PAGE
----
OzyII (or maybe Aussie II?) will be a high speed PC interface. Whilst the original Ozy board has served us well to date, in order to implement some of the future HPSDR projects we are going to need a faster interface between the various boards on the Atlas bus and the PC.
Aussie II is a kick off point for this project. Since this board will not need to support the SDR1000 there will be room for testing other high performance/speed interfaces.
Initial thoughts are around an Atlas size board that contains a large, leaded, Altera Cyclone III FPGA connected to a Gigabit Ethernet PHY.
User input relating to the design and features is requested via the HPSDR reflector.
Project Leader: Phil, VK6APH
Update: 27 September 2009
I now have the CRC32 generator working in the Ozy FPGA. The board can now generate Layer II Ethernet frames without being connected to a PC. This should be the last major building block necessary to complete the board design.
Update: 26 September 2009.
I'm making good progress with the development of a Gigabit interface to the Atlas bus i.e. OzyII (Aussie2).
The choice of a Micrel KSZ9021RL PHY chip looks like paying off. The chip uses the RGMII interface standard which means it only requires 12 pins in order to connect to the associated FPGA. Given the low pin count 'we' (i.e. Lyle KK7P) should be able to support both the PHY and an FX2 chip on the PCB. It's also only needs a single supply, is small, low power and low cost.
We can use the FX2 as a conventional USB interface, just like Ozy/Majster, to program the FPGAs associated Flash memory by making it emulate an Altera USB Blaster and also perhaps hand off some of the Ethernet protocol processing to it (later on).
Micrel provide a very nice evaluation board for the KSZ9021RL (see nearby photo).
This has an Eternet connector, access to the RGMII pins and a USB interface. TheUSB interface provides access to read/write all the internal registers of the PHY. There is also a very nice GUI on the PC that they also provide so you can play with all the register settings.
I've been able to interface the evaluation board to an Ozy board (see nearby photo) so that I can write FPGA code to test the PHY in ernest.
By using the USB port on Ozy I can format any Ethernet frame I like on the PC, send it to Ozy and then onwards to the PHY and my lab Ethernet switch. Similarly, any Ethernet frames the PHY receives are by sent to the FPGA and thence via Ozy's USB port back to the PC.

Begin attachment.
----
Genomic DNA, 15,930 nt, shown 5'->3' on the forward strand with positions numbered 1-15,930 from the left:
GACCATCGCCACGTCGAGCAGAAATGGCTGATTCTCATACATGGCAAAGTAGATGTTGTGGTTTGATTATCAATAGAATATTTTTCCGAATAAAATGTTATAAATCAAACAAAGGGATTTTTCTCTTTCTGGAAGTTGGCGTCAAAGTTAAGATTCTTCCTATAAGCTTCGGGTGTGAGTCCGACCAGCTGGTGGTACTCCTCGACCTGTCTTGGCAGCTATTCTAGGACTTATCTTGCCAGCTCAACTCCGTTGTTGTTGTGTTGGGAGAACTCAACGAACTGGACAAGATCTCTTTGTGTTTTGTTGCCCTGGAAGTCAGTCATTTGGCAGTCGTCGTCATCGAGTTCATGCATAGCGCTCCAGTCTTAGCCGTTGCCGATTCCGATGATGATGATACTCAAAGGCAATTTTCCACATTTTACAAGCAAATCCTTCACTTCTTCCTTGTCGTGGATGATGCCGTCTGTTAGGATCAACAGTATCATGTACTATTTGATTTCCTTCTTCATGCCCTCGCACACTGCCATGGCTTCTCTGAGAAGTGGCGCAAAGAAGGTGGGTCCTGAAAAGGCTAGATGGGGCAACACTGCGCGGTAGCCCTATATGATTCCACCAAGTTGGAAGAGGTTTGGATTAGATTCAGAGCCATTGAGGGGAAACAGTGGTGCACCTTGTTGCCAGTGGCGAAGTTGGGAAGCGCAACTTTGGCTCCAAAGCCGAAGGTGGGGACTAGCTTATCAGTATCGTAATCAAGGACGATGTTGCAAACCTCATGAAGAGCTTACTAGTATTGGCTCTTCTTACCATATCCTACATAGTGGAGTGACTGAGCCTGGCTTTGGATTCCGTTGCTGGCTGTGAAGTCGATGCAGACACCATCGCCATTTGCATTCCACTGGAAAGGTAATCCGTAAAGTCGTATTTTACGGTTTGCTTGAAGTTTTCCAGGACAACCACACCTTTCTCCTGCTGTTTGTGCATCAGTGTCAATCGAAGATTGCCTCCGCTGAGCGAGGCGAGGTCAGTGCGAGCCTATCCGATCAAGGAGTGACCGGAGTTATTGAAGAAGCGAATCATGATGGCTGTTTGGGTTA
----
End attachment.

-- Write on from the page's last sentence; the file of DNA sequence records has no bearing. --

Thanks to Bill, KD5TFD, for this suggestion - it has certainly speeded up development.
We intend to include an FX2 on the final OzyII board to enable it to be used as an Ozy board, enable the FPGA and/or its Flash memeory to be programed via a pseudo Altera USB Blaster and perhaps provide UDP or TCP support.
I've written a simple C# program on the PC that allows me to format an Ethernet frame, or send a canned one, to the PHY. The PC sends the entire frame, including calculating the CRC32. I can also display any received Ethernet frames on the PC. Again, there is a screen shot of the PC software nearby.
Being able to generate any type of Ethernet Fame on the PC is so much faster and easier than doing the code in the FPGA. Once I have the basic code working in C# then I can port it to Verilog.
So far this all seems to work just fine. If I use the MAC address of the Ethernet Card in my PC as the 'To MAC address' then my Ethernet Switch correctly forwards the frames to the PC. Similarly the switch learns the MAC address I have use as the 'From MAC address' and returns frames just to the PHY board.
This will be a useful developement platform as we move to more advanced protocols in the future.
The next step is to get the FPGA code to generate the Ethernet preamble plus MAC addresses, get the data Payload from the PC via USB, and calculate and append the CRC32.
I have this code working in simulation but have yet to try it in the actual Ozy + PHY hardware. (Now working in the FPGA - see update above).
Once that is working I can grab Mercury I & Q data off the Atlas bus and send that to the PC via Ethernet. Similary, the demodulated audio and I & Q data can be returned via Ethernet. We will need a modified version of PowerSDR/KK to test this and Bill KD5TFD is already working on ways to do this.
In order to use this initial software it will be necessary to program the MAC address of the PC you intend to use with OzyII into the board. We will provide a Flash memory chip on the PCB that will be programmed with the boards MAC address during manfacture.
With the FPGA <> PHY hardware interface working we can start designing the schematic for OzyII and Lyle KK7P will commence that after his holidays.
By using a large FPGA it offers the potential to add a soft core microprocessor in the future so that the board can run a full TCP/IP stack, UDP etc. e.g. uIP http://www.sics.se/~adam/uip/index.php/Main_Page
Initially we will use the Gigabit PHY as just a fast connection to the PC and use raw frames to communicate.
Feedback and comments are requested via the HPSDR reflector.
In general, an Ethernet subsystem is divided into two parts: the media access controller (MAC) and the physical device (PHY or line interface). Generally, the MAC handles generating and parsing physical frames and the PHY handles how this data is actually moved to or from the wire. The PHY is just a means of transmitting raw bits rather than logical data packets over a physical link that are connecting network nodes.
Altera White paper on Ethernet using Cyclone III and NIOS soft core